Canadian Anti-Hate Network
William Komer. Source: Facebook
An Ontario judge has sided with property owners and ordered The United People of Canada (TUPOC) to vacate the historic church the embattled community group was attempting to purchase in Ottawa’s downtown.
According to a document from the Ontario Superior Court of Justice posted online by lawyer James Bowie, Justice Sally Gomery found that TUPOC “materially breached the agreement by failing to pay deposits of $100,000 on August 10, 2022.”
She notes that the owners of the deconsecrated church and rectory had granted two extensions before serving an eviction notice.
“TUPOC is not entitled to any relief from the consequences of its breaches, since it has not tendered the funds it had to pay under the agreement and it has not come to the court with clean hands,” Gomery wrote.
According to court documents, the $5,950,000 church was put up for sale after the pandemic resulted in a massive loss of revenue as an event space. TUPOC offered to purchase the property - including separate buildings used as studio space - for the full amount, and agreed to pay a series of deposits before the final closing date in December.
TUPOC would occupy the unused church building and could rent the unleased portions of the property to new tenants. The group's director, William Komer, agreed to an offer presented by the building’s owner, and TUPOC “delivered a $5,000 bank draft” in June to the owner’s real estate broker – the first deposit.
When a July deadline passed, TUPOC was delayed in paying their rent, and then missed a date for a deposit. On August 10, the day TUPOC was required to pay $100,000, the court says he offered to pay $10,000 of the total and the rest at a later date.
The next day TUPOC was informed via email that “the deal is now rendered dead” and told to leave the church.
Five days later, Komer sent an email offering to make a rent payment.
After initial reporting on the prospective sale, reports and video taken on August 17 show an attempt by the property owner to evict the group – and TUPOC volunteers rebuffing them.
According to a volunteer talking to a live streamer from the ground that evening, a bailiff arrived on the site at around 4 pm and instructed people in the church to leave the premises for non-payment of rent.
The bailiff was also reportedly accompanied by a locksmith.
Police were on-site and multiple parties speaking from the church said that law enforcement considered it to be a civil problem over rent payments – their presence would only be to keep the peace.
One of TUPOC’s three directors, William Komer, disagreed with the sentiment when reached for comment.
Komer says it was his "understanding that Ottawa police are investigating the property owner and his agent for what happened last night and for that reason I do not think of it as a civil matter."
He added that they were considering a “private prosecution” pending the outcome of the investigation.
News Talk 580 CFRA host Andrew Pinsent, who was on the scene during much of the events that would unfold over the weeks, wrote on Twitter that the bailiff and the locksmith had said they would return later in the night, though none came.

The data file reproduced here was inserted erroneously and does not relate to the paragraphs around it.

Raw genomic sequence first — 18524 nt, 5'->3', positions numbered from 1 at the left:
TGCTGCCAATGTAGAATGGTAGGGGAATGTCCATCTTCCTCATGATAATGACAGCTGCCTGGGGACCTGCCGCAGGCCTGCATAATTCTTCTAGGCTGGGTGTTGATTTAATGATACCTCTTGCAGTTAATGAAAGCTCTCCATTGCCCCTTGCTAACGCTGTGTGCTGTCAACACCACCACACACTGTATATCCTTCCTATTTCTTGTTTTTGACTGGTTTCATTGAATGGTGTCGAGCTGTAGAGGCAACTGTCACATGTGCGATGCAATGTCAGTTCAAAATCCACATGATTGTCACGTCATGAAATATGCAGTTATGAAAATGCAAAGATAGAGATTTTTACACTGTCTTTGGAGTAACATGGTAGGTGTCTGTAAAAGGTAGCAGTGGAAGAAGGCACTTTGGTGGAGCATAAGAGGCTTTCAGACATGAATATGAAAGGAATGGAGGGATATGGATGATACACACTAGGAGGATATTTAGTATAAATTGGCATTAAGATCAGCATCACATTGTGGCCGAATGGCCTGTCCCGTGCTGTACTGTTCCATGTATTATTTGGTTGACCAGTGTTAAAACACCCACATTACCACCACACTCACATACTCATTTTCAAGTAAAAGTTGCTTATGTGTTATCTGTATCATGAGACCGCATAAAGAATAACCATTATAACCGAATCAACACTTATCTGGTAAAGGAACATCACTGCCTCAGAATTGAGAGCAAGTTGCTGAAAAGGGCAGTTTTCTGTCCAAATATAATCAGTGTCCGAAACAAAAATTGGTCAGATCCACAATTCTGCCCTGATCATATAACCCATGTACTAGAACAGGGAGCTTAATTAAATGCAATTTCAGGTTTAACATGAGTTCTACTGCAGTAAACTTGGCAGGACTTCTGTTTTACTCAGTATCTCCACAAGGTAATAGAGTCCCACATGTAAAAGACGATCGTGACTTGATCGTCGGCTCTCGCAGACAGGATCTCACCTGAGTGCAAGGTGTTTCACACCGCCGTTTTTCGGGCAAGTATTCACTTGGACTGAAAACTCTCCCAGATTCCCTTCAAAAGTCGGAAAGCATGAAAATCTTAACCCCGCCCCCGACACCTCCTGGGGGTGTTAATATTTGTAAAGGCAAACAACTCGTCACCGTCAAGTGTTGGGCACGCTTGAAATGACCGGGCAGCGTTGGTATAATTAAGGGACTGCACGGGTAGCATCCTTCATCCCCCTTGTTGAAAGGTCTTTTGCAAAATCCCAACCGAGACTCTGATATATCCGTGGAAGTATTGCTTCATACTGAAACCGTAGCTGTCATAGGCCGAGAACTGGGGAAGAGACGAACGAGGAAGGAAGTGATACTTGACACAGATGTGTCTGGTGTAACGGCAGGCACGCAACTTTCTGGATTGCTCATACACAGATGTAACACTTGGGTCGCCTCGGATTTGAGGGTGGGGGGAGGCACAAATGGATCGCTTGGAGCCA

What Is TUPOC?
Billing itself as a “diverse, intergenerational non-governmental organization,” TUPOC captured media attention after the controversial announcement of its plan to purchase Saint Brigid's Centre for the Arts, housed in a deconsecrated church in Ottawa’s Lowertown neighbourhood.
While TUPOC covered the building’s doors in red paint and hung banners with their logo, a white tree with branches and roots extending outward, local community organizations voiced concern about the project – and its ties to the self-dubbed “freedom movement” and the blockade protests that snarled Ottawa’s streets in February.
A recent postering campaign in the neighbourhood read "St. Brigid's belongs to our community not to the convoy," and contained a URL leading to a petition against the purchase.
The organization denies any substantial connection to the “convoy” protests, though our own reporting found that all three founding directors voiced support for the action.
After a change in early September, William Komer is now the only listed board member on the Corporations Canada website. Calls to a number previously used to reach him for comment have gone unanswered.
For his part, Komer told media he was part of a documentary crew documenting the convoy, while Kimberly Ward served as a “spiritual advisor” to the husband of convoy organizer Tamera Lich, Dwayne. Dwayne’s own social media accounts have shown him assisting in painting the church and sporting often wearing TUPOC branded clothing.
Founding board member Diane Nolan made numerous public social media posts offering support for the convoy before, during, and after the blockades were dismantled. This includes sharing multiple press conferences and interviews given by Tamara Lich.
Other posts to her personal Facebook page include a podcast episode titled “How to Avoid the Mark of the Beast,” which discussed plans by the “New World Order” to integrate technology into people.
The source of funding for the multi-million dollar purchase was reportedly being generated from a number of sources including what Komer called “community bonds” and at least one wealthy benefactor.
Before the recent purchase, Saint Brigid’s served as an arts centre, even housing a pub in the basement, after being purchased and restored by members of Ottawa’s Irish community. An article in the Irish Times by the former owner states the church was also the site of Prime Minister Justin Trudeau’s confirmation as a child.